The Big Question: Is Scotland ready for independence, and if so what form will it take?

Why are we asking this now?

The Scottish Government, led by First Minister Alex Salmond, yesterday published a glossy 176-page White Paper entitled Your Scotland, Your Voice, looking at a range of possible changes to the country's constitutional status within the United Kingdom. As an ardent nationalist, Mr Salmond was making good on his long-held commitment to bring forward legislation that could pave the way for independence from Westminster through a national referendum.

What exactly is he proposing?

The Scottish National Party (SNP) has laid out four possible choices, only three of which it envisages would feature on a future referendum ballot paper. The first would see the electorate asked to vote for no change. The status quo would see the Holyrood Parliament continue to operate under the terms of the 1998 Scotland Act brought in following the "yes" vote in the referendum on devolution of the previous year. It gave Scots powers to make their own laws and vary income tax rates (a power that remains as yet unused – the first since the Act of Union).

The second proposal is being described as "devolution max" or "independence lite", depending on your standpoint. This would see future Scottish governments given still greater control over their own affairs. Responsibility for broadcasting, benefits and the vast majority of tax collection would be handed over. While Scotland would remain within the United Kingdom, keep the pound and continue to be guided by Westminster on matters of foreign affairs, it would give an unprecedented degree of autonomy. The third option would see Scotland become a sovereign state with full independence from the rest of the UK and total control over its affairs.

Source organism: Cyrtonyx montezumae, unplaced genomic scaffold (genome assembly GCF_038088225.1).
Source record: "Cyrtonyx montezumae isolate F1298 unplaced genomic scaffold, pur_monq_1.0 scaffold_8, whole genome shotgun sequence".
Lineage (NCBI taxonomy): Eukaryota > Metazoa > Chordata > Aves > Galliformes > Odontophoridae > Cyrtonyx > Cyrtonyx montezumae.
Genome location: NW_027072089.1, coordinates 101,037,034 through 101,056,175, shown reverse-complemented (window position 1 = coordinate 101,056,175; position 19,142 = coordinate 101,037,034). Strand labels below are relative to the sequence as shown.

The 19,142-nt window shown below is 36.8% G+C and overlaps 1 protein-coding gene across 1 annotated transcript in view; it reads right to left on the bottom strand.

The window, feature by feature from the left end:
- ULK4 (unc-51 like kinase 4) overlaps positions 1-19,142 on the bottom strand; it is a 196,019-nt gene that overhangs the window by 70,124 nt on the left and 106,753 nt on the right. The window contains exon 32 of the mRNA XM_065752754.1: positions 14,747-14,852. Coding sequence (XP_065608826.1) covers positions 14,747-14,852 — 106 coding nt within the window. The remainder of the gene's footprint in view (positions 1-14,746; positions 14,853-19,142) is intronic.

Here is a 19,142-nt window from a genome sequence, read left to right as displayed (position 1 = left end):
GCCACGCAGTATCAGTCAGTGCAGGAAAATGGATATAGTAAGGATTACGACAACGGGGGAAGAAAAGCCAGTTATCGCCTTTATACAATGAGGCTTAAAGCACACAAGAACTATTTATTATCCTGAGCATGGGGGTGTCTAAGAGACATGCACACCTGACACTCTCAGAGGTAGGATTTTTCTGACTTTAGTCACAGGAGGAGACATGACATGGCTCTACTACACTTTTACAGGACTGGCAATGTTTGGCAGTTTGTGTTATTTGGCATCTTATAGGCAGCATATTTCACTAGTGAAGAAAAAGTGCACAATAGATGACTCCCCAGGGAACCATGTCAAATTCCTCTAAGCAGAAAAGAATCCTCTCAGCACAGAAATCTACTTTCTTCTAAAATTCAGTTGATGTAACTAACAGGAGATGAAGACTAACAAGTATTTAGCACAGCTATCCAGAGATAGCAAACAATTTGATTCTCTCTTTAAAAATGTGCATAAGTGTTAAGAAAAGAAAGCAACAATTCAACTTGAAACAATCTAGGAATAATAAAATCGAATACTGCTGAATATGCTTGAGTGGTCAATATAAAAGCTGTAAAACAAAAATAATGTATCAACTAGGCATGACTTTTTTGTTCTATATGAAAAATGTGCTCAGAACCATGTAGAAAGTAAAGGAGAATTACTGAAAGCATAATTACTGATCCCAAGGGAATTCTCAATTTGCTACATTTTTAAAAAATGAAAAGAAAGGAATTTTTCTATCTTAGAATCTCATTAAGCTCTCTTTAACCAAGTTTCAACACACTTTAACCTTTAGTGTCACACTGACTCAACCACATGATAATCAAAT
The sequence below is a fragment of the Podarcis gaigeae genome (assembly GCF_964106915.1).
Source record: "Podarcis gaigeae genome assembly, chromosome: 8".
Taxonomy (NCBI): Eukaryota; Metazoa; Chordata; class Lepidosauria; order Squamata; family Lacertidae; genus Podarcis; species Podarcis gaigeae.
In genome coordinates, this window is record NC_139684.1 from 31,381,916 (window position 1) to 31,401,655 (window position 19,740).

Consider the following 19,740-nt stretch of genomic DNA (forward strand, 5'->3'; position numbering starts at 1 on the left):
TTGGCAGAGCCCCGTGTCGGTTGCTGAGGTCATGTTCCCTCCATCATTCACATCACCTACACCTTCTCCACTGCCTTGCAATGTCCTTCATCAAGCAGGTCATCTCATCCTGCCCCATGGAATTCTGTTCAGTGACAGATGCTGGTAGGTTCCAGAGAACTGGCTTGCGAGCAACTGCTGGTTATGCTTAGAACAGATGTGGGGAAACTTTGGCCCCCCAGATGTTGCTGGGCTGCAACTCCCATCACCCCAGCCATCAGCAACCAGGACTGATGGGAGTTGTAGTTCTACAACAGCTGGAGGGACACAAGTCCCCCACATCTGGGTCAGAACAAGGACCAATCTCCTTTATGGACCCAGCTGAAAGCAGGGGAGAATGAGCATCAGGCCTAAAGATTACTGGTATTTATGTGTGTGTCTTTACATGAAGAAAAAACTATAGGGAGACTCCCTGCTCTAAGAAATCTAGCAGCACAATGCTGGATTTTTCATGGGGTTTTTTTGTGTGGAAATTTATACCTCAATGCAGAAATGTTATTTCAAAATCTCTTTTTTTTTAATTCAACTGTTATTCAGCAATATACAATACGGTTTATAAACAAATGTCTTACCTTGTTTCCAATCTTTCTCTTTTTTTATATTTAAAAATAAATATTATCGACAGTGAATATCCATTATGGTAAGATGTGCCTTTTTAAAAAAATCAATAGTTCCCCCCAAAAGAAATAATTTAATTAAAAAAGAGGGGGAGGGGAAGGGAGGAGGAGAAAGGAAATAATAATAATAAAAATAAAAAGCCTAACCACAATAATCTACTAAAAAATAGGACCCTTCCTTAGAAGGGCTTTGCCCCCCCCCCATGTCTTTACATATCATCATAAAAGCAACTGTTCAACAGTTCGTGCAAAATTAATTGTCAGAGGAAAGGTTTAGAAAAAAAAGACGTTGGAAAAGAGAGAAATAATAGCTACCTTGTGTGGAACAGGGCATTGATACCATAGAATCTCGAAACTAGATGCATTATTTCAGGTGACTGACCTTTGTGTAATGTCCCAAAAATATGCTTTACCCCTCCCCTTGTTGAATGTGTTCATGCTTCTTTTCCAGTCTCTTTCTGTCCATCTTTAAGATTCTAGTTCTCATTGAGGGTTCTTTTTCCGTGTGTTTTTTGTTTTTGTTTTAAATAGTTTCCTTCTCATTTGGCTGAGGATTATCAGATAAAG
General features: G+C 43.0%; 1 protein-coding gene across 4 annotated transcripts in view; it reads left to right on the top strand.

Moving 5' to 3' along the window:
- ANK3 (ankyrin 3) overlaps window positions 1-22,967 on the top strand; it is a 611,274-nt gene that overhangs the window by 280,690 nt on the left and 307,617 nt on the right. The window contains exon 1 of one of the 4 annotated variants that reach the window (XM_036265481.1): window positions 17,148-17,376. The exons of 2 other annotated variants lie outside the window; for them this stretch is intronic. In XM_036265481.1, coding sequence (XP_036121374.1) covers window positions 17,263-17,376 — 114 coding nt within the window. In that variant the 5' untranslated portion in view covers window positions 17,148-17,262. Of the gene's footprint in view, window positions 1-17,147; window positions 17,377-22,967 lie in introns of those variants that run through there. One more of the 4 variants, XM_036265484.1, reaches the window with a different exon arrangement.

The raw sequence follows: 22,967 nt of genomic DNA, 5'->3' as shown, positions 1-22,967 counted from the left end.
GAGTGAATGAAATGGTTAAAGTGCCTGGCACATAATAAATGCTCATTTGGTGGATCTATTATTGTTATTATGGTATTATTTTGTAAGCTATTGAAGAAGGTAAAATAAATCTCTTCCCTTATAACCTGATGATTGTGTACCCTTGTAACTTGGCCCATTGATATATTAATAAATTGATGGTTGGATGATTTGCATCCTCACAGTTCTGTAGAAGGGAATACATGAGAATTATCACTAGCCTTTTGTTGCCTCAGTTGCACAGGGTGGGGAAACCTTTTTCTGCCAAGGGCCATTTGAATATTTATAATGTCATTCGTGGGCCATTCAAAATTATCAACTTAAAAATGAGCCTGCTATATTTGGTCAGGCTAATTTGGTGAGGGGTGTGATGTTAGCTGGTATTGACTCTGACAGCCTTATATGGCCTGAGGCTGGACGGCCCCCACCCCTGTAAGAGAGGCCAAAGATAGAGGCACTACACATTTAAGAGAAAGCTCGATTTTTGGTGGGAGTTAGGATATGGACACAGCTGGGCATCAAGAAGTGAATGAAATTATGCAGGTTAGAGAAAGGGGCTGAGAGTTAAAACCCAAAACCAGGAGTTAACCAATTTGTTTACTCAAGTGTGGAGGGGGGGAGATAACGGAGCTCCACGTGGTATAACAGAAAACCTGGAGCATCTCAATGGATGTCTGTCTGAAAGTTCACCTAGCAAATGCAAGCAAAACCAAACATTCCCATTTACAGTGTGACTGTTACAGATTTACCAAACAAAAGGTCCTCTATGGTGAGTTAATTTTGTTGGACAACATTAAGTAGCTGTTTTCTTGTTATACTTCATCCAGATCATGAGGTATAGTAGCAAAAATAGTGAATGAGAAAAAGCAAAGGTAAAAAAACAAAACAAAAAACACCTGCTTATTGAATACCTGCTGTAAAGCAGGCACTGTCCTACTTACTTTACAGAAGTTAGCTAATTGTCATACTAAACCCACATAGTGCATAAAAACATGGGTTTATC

And the fourth scenario?

The other option laid out in the White Paper, but which would not form part of a referendum question under Mr Salmond's plans, would be adopting the recommendations of the Calman Commission. The body was set up in 2007 to review the devolution process 10 years after the establishment of a Scottish Parliament and came up with 24 recommendations, the most radical of which would give MSPs much greater tax-setting powers and the government authority to borrow money for capital investment and infrastructure. It also envisaged handing over power in controversial areas such as airgun legislation, drink driving and elections.

What happens now?

These are uncharted waters and no one can really be sure how this push for independence will play out in the long term. Many matters are up in the air, not least a forthcoming election for a new Westminster government. But if the SNP get their way, a referendum Bill could be published by early next year and Scottish voters might find themselves going to the polls within a matter of months after that.

How likely is that?

Highly unlikely. The first problem Mr Salmond faces is getting his Bill through Holyrood. The parliamentary maths are stacked against him. The minority SNP has 47 seats – just one more than Labour – and is reliant on the votes of the two independence-supporting Greens. It would need the support of 16 other members to gain a majority. Labour, the Conservatives and the Liberal Democrats are all committed to the Union and have backed the findings of the Calman Commission, albeit with varying degrees of enthusiasm.

Then even if the necessary votes can be accrued to pave the way for a referendum there is the small matter of public opinion. Polls have shown that full-blown support for a referendum continues to hover below the 30 per cent mark while the most recent survey found only one in five now back independence, the second lowest level of support since the SNP came to power in 2007.

Then why launch the White Paper?